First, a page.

How to prevent and care for neonatal jaundice

Disease science

How to prevent and care for neonatal jaundice

Too-Yourhealth

Neonatal jaundice is a common condition that affects newborns. It is caused by a build-up of bilirubin, a yellow pigment that is produced when red blood cells are broken down. Jaundice usually appears within the first few days of life and typically lasts for about two weeks. In most cases, neonatal jaundice is harmless and does not require treatment. However, in some cases, it can lead to serious health problems, such as kernicterus.

There are a number of things that can be done to prevent and care for neonatal jaundice.

Prevention

The following measures can help to prevent neonatal jaundice:

Breastfeeding: Breastfeeding can help to lower bilirubin levels by promoting the production of bile, which helps to remove bilirubin from the body.

Avoiding dehydration: Dehydration can increase bilirubin levels. Make sure your baby is getting enough fluids, especially breast milk or formula.

Phototherapy: Phototherapy is a treatment that uses light to break down bilirubin. It is usually used for babies who have high levels of bilirubin.

Care

If your baby has neonatal jaundice, there are a number of things you can do to care for them:

Watch for signs of kernicterus: Kernicterus is a serious condition that can occur when bilirubin levels become too high. Signs of kernicterus include:

Lethargy

Irritability

Poor feeding

Seizures

Muscle stiffness

Bulging fontanelles (the soft spots on the baby's head)

See your doctor: If you are concerned about your baby's jaundice, see your doctor right away. Your doctor will check your baby's bilirubin levels and determine if treatment is necessary.

Treatment

Treatment for neonatal jaundice depends on the severity of the condition. In most cases, treatment is not necessary. However, if your baby's bilirubin levels are high, your doctor may recommend phototherapy or exchange transfusion.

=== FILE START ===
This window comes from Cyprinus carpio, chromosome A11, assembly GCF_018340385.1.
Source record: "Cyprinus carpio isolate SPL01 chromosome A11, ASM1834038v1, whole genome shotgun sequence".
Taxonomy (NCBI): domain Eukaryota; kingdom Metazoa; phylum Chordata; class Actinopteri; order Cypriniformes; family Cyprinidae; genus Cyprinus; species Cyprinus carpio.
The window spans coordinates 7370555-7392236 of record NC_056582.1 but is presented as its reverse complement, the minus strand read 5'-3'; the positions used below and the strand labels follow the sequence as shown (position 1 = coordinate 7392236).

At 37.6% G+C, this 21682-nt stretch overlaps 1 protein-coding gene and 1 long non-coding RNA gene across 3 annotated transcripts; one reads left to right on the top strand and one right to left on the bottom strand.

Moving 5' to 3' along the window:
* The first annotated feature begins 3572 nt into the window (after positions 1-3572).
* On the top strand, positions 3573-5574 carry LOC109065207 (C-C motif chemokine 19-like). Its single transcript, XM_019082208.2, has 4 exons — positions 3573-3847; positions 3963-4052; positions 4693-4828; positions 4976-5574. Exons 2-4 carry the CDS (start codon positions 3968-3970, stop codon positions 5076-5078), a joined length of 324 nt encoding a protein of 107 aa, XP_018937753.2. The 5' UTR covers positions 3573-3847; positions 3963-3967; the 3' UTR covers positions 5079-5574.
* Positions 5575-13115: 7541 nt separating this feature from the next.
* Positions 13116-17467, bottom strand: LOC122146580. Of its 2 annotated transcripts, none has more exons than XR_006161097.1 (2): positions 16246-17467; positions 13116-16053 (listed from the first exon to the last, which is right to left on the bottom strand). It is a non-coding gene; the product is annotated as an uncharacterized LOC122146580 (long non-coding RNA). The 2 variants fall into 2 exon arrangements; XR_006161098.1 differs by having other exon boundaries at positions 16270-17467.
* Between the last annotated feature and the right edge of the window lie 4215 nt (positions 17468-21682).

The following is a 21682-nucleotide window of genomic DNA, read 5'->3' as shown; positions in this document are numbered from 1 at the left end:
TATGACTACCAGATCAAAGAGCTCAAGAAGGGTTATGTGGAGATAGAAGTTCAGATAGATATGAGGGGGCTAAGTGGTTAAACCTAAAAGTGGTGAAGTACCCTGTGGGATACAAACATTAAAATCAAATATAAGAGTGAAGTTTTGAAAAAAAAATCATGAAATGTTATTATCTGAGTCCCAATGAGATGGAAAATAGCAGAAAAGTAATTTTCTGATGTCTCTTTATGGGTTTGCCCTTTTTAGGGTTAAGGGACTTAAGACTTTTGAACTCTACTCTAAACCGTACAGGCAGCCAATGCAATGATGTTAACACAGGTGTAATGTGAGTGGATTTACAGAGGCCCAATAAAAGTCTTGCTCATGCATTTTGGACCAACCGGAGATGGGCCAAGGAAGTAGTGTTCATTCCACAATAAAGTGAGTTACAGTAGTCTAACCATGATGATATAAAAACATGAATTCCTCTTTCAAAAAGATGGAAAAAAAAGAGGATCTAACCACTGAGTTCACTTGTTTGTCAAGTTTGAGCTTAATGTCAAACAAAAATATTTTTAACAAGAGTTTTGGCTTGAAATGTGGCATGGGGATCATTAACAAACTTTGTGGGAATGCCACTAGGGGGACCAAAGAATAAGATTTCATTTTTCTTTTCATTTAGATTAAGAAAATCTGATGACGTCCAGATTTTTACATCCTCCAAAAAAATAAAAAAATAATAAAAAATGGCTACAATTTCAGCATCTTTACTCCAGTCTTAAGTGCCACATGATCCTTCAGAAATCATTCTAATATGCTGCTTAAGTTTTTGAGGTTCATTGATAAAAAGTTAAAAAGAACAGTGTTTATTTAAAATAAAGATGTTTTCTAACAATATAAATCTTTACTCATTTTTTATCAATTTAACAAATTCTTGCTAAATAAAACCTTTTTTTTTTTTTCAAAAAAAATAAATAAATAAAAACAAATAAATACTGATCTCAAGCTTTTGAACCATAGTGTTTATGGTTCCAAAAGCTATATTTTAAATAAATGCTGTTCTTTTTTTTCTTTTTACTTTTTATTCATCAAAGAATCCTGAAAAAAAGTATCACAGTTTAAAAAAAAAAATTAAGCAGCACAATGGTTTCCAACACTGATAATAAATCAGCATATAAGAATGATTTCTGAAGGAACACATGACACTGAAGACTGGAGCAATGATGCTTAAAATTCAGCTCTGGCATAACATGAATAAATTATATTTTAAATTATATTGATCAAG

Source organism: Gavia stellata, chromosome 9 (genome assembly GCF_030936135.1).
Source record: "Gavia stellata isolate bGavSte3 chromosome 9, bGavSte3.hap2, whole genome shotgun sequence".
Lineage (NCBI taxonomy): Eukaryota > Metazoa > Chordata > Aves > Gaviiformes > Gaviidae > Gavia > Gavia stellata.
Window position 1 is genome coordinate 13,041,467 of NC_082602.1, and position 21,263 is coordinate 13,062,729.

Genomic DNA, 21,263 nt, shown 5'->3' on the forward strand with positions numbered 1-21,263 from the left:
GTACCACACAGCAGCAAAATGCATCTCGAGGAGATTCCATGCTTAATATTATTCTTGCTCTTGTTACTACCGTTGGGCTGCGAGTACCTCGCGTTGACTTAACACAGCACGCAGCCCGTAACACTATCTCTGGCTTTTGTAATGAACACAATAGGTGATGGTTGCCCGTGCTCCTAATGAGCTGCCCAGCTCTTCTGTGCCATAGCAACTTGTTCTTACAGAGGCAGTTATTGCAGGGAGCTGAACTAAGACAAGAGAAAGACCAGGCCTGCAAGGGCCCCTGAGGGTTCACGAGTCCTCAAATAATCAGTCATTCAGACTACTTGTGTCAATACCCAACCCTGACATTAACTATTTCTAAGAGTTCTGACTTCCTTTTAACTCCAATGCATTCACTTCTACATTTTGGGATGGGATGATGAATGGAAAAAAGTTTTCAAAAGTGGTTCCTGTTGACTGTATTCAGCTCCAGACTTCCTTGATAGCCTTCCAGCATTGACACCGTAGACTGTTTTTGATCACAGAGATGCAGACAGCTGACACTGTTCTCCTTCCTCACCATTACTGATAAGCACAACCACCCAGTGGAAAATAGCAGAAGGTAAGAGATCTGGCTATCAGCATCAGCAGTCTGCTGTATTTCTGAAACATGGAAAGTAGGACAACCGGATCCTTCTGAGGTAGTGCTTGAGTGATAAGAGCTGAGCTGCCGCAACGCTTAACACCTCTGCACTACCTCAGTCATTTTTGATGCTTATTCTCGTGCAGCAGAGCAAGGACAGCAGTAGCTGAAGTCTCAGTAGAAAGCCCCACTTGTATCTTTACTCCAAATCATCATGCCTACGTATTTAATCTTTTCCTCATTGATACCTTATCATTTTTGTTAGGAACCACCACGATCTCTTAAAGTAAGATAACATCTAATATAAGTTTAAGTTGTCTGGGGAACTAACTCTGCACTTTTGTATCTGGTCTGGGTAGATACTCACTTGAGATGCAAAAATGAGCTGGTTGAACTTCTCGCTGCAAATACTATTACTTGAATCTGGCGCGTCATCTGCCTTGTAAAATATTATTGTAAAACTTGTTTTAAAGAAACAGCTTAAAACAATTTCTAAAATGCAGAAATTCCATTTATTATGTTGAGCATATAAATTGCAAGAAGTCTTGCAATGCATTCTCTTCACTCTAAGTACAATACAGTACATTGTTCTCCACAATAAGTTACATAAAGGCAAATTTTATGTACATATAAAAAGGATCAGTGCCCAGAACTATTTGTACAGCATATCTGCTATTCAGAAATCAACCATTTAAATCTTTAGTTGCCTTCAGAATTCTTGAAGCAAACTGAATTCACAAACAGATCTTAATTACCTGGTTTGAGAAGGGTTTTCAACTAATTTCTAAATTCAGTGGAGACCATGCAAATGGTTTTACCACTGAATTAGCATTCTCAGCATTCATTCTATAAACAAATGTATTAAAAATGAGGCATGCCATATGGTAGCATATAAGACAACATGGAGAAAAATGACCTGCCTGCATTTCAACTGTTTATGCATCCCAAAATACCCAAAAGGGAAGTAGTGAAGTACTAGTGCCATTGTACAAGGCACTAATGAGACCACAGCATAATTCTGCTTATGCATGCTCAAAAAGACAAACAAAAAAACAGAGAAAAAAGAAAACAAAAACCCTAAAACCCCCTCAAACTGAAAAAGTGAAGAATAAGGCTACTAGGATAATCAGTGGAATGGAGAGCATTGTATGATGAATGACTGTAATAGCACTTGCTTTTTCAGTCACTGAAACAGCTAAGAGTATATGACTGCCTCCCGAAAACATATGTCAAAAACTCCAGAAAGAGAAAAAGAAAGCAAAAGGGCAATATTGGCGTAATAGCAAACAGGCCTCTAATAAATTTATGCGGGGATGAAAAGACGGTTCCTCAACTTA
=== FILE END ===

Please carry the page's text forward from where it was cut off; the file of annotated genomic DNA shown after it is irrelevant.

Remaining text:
Phototherapy: Phototherapy is a treatment that uses light to break down bilirubin. It is usually used for babies who have high levels of bilirubin. Phototherapy is typically done in the hospital.

Exchange transfusion: Exchange transfusion is a procedure in which the baby's blood is replaced with donor blood. This is usually done for babies who have very high levels of bilirubin. Exchange transfusion is typically done in the hospital.

Outlook

The outlook for babies with neonatal jaundice is generally good. Most babies recover completely within a few weeks. However, in some cases, neonatal jaundice can lead to serious health problems, such as kernicterus.

If you are concerned about your baby's jaundice, see your doctor right away. Early diagnosis and treatment can help to prevent serious complications.

Additional information

[Neonatal Jaundice](https://www.nichd.nih.gov/health/topics/jaundice/conditioninfo/Pages/default.aspx) from the National Institute of Child Health and Human Development

[Jaundice in Newborns](https://www.healthychildren.org/English/ages-stages/baby/Pages/Jaundice-in-Newborns.aspx) from the American Academy of Pediatrics

[Neonatal Hyperbilirubinemia](https://emedicine.medscape.com/article/978719-overview) from eMedicine

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